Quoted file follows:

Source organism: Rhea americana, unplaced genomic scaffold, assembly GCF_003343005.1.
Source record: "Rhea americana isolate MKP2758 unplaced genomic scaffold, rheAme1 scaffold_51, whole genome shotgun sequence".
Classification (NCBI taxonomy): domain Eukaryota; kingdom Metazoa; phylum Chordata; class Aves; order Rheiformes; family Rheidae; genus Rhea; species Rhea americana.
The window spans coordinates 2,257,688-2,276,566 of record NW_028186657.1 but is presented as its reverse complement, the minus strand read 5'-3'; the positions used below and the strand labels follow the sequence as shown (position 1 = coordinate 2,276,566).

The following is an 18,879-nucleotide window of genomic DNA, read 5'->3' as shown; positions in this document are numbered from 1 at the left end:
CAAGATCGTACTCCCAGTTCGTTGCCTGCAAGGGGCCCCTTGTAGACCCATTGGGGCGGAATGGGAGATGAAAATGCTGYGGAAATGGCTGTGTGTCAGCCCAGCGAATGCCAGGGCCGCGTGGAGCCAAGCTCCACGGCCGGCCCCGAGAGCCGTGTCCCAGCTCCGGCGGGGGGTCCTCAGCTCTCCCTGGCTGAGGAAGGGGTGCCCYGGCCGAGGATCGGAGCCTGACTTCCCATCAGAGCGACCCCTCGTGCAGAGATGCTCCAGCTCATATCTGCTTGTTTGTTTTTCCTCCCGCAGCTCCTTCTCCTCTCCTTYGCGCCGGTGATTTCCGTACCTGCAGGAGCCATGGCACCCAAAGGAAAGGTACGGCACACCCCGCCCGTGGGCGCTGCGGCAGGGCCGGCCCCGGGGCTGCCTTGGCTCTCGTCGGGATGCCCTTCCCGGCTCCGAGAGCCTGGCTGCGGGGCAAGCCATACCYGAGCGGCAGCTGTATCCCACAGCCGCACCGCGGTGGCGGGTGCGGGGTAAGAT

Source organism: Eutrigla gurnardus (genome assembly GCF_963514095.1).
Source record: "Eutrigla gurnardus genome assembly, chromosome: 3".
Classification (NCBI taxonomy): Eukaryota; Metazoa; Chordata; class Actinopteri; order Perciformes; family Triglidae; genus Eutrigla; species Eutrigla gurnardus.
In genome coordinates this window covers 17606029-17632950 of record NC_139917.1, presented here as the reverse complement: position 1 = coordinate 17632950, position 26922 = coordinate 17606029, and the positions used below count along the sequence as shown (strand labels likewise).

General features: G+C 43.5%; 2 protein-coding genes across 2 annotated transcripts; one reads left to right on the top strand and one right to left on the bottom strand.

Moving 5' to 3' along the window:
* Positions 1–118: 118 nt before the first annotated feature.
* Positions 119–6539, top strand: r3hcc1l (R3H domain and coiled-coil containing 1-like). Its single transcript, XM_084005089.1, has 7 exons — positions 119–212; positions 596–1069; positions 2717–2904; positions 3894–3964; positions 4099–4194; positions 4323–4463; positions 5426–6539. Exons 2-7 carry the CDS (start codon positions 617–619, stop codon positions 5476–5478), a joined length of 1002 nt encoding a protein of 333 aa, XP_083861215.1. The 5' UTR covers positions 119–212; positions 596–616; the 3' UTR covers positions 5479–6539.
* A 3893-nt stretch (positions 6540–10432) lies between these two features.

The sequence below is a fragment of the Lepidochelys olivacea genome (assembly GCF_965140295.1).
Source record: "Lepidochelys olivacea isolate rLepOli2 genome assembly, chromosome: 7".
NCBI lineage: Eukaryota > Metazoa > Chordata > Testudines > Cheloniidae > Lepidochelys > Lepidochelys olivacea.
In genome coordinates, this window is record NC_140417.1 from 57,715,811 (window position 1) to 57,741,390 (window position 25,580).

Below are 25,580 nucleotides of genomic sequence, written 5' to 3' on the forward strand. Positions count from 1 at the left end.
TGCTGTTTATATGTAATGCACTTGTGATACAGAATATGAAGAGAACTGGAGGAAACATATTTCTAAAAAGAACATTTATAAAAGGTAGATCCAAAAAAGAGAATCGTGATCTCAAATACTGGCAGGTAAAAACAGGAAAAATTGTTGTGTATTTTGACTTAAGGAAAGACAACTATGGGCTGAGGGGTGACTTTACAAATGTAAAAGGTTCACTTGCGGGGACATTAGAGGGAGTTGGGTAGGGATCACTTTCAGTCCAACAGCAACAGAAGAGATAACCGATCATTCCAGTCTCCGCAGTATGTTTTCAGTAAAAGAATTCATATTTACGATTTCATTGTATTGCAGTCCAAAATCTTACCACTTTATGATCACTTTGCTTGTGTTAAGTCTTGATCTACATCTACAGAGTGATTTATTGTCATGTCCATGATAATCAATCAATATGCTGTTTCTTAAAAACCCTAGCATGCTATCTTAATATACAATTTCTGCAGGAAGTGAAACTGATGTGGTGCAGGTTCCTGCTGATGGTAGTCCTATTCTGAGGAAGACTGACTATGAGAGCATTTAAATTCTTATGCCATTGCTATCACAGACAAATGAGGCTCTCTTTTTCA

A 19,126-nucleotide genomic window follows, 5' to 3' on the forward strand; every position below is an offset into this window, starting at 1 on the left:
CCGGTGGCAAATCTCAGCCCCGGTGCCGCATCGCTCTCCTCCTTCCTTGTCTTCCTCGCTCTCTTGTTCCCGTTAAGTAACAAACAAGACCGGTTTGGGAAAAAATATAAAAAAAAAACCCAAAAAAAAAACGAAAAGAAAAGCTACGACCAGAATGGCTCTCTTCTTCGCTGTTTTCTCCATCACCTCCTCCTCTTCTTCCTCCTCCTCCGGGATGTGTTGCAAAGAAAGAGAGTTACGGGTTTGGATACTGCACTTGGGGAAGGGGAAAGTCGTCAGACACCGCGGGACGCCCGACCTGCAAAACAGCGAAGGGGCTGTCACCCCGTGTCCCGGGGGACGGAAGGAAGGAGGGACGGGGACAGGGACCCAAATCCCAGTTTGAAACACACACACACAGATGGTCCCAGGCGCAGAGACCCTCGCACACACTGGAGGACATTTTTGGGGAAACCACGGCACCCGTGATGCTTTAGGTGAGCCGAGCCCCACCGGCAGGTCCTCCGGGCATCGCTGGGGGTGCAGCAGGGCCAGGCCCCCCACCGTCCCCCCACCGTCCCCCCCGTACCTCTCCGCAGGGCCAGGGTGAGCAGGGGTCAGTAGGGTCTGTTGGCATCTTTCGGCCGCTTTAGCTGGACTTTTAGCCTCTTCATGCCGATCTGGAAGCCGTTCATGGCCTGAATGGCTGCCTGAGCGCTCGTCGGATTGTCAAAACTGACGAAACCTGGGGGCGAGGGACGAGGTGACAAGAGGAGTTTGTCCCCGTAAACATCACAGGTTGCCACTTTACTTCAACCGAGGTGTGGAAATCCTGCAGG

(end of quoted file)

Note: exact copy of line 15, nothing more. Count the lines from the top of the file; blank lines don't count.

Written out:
* A 3893-nt stretch (positions 6540–10432) lies between these two features.